Southeastern exhibit spotlights strawberries’ regional role
Tuesday, November 7, 2017
by: Tonya Lowentritt
FRUIT REVOLUTION – Graduate research assistants from Southeastern Louisiana University’s Center for Southeast Louisiana Studies pose with the exhibit “Fruit Revolution: The Impact of Strawberry Farming on Southeast Louisiana,” located on the third floor of Sims Library. From left are Faith Allen, Blake Constant, and Sarah Pardue.
HAMMOND – On Nov. 13, Southeastern Louisiana University’s Center for Southeast Louisiana
Studies will unveil an exhibit that explores how a small fruit revolutionized the
economy and cultural identity of the Florida Parishes.
The exhibit titled “Fruit Revolution: The Impact of Strawberry Farming on Southeast Louisiana” emerged as the idea of three graduate research assistants at the center, said Director Samuel Hyde, who is also Leon Ford Endowed Chair and Professor of History at Southeastern.
“The students came up with the idea, extensively researched the topic, and performed 100 percent of the exhibit construction. All I and Assistant Director Keith Finely did was answer a few questions and comment on how great a job they were doing,” Hyde said.
Faith Allen, Blake Constant, and Sarah Pardue, with some assistance from undergraduate staff member Emery Foster and intern Bailey Hall, worked for nearly four months researching and constructing the exhibit, Hyde added.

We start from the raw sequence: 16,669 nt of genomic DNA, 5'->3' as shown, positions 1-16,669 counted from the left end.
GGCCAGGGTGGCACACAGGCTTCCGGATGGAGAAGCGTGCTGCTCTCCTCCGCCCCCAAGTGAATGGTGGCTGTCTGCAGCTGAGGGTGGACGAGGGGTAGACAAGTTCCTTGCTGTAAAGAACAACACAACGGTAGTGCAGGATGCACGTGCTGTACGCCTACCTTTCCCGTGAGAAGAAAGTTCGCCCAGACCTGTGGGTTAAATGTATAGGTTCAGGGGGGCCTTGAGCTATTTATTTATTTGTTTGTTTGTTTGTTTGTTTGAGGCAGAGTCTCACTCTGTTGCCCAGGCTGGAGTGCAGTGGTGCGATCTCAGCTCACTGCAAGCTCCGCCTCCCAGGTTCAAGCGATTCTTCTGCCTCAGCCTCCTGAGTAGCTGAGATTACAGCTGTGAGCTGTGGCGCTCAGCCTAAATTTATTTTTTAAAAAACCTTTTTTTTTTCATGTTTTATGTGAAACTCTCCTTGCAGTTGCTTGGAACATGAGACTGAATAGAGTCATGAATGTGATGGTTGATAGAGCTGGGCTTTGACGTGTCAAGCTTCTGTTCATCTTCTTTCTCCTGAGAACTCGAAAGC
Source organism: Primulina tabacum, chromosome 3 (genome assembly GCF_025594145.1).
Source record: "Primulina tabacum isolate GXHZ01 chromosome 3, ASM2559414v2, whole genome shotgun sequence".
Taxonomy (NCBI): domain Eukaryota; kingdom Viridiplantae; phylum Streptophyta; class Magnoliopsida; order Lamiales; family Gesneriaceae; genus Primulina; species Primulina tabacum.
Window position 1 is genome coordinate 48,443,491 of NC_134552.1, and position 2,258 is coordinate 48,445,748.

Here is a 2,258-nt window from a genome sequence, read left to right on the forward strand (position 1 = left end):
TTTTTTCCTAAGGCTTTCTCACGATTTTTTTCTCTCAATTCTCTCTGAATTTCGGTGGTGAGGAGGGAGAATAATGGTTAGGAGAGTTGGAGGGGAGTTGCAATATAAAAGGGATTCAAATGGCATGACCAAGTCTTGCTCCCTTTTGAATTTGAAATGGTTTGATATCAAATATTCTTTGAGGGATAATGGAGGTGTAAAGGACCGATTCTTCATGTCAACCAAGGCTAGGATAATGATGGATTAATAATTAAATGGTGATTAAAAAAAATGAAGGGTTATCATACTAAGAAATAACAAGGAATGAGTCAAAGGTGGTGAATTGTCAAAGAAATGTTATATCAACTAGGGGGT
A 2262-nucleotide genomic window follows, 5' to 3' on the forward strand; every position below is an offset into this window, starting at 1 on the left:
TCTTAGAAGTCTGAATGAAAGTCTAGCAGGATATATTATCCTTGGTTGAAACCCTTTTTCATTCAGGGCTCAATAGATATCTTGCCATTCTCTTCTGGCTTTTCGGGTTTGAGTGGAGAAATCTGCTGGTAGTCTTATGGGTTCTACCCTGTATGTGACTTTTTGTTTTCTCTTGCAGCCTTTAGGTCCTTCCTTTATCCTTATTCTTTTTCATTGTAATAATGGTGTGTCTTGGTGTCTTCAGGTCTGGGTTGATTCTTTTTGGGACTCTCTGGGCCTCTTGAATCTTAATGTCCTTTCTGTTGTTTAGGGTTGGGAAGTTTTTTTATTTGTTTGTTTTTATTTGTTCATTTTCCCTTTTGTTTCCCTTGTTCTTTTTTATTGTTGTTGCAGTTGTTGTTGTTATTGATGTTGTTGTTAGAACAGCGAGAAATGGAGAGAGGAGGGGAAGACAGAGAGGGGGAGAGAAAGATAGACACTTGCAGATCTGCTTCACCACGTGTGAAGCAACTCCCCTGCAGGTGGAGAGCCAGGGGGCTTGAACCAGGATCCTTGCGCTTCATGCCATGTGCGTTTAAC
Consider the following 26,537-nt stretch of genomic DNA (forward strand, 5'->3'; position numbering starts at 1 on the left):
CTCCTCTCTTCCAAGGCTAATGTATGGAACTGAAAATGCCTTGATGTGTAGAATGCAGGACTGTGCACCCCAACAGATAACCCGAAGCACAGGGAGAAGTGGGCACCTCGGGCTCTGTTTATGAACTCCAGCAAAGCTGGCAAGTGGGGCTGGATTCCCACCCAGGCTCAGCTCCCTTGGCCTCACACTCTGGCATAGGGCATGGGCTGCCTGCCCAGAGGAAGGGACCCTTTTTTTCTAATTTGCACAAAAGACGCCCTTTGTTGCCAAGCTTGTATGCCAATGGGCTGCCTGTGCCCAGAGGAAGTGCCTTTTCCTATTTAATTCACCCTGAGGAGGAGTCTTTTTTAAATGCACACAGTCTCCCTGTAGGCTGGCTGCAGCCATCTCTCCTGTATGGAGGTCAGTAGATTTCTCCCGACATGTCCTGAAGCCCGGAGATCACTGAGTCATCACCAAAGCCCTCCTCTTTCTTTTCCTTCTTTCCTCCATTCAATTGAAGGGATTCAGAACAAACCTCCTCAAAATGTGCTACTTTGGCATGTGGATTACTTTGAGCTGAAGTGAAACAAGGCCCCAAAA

The exhibit reveals that with the demise of cotton farming due to the arrival of the boll weevil and destruction of the timber forests, the region went into a sharp economic decline that had a devastating impact on society. The introduction of strawberries, which developed a unique flavor and texture due to the soil quality of the region, rescued the area from its economic malaise and brought other new industries with it, such as box and crate plants and refrigeration companies.
The emergence of the strawberry industry was not without controversy and conflict. One portion of the exhibit explains the heated dispute between unions, big industry, and small independent farmers.
“The controversy propelled some well-known regional figures to local stardom, including Congressman Jimmie Morrison,” Pardue said.
Allen said part of the challenge for the students was keeping the exhibit from becoming too large.
“Strawberries have had such a huge impact on the region that we had to place parameters on the size of the exhibit, or we would have worked on it for years,” she said.
The exhibit, located in the center on the third floor of Sims Library, will be open to the public from 8 a.m. to 5 p.m., Monday through Thursday, and 8 a.m. until noon on Friday. Constant said it promises to be educational and entertaining.
“I never knew such a little berry could have such a large impact on an entire state,” she added.
For more information contact the Center for Southeast Louisiana Studies at 985-549-2151.